The home’s industrial facade is easily overlooked—but step through the door and you’ll find a sublimely sunlit, matte-black interior.

With no traditional windows, the main level is illuminated by three expansive light wells that define a series of glass-encased outdoor areas.

British-Ghanaian architect Sir David Adjaye has earned numerous accolades throughout his career—including a 2017 appointment as Knight Bachelor by Queen Elizabeth II and, more recently, the 2021 RIBA Royal Gold Medal. His international portfolio includes the Nobel Peace Center in Oslo and the Smithsonian National Museum of African American History and Culture in Washington DC—and he’s also noted for his bold residential commissions closer to home in England.

One such property, known as the Lost House, occupies the former delivery bay of an industrial building in London—and it just hit the market for only the second time since its completion in 2004.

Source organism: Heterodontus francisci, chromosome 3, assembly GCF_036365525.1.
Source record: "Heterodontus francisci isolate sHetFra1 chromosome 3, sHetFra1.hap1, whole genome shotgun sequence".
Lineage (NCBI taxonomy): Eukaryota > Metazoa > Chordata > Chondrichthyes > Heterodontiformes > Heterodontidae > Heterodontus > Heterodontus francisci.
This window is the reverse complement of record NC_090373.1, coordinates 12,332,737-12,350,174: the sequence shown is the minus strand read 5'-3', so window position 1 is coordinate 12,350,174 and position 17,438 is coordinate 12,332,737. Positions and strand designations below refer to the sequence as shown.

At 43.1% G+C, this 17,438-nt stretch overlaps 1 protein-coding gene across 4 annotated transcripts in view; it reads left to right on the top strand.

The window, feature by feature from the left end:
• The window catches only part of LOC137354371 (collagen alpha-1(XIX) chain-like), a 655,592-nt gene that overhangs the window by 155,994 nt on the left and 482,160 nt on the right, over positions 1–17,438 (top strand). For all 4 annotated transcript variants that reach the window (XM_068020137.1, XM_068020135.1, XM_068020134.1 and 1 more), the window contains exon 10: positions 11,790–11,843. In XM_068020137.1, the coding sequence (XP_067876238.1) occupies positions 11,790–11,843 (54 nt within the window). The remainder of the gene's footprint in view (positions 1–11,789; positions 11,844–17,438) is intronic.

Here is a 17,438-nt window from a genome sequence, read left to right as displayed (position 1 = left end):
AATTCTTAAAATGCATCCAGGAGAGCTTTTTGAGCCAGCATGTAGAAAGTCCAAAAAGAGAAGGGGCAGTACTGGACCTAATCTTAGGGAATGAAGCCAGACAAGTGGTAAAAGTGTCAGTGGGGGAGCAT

The Lost House by Sir David Adjaye occupies what was once an industrial building’s drive-through delivery bay.

The Lost House by Sir David Adjaye occupies what was once an industrial building’s drive-through delivery bay.

Photo courtesy of The Modern House

Now enclosed at both ends, the unassuming facade conceals interior features such as a sunlit courtyard and a swimming pool.

Now enclosed at both ends, the unassuming facade conceals interior features such as a sunlit courtyard and a swimming pool.

Photo courtesy of The Modern House

With no traditional windows, the main level is illuminated by three expansive light wells that define a series of glass-encased outdoor areas.

With no traditional windows, the main level is illuminated by three expansive light wells that define a series of glass-encased outdoor areas.

Photo courtesy of The Modern House

See the full story on Dwell.com: The Lost House by Legendary Architect David Adjaye Asks $8.4M
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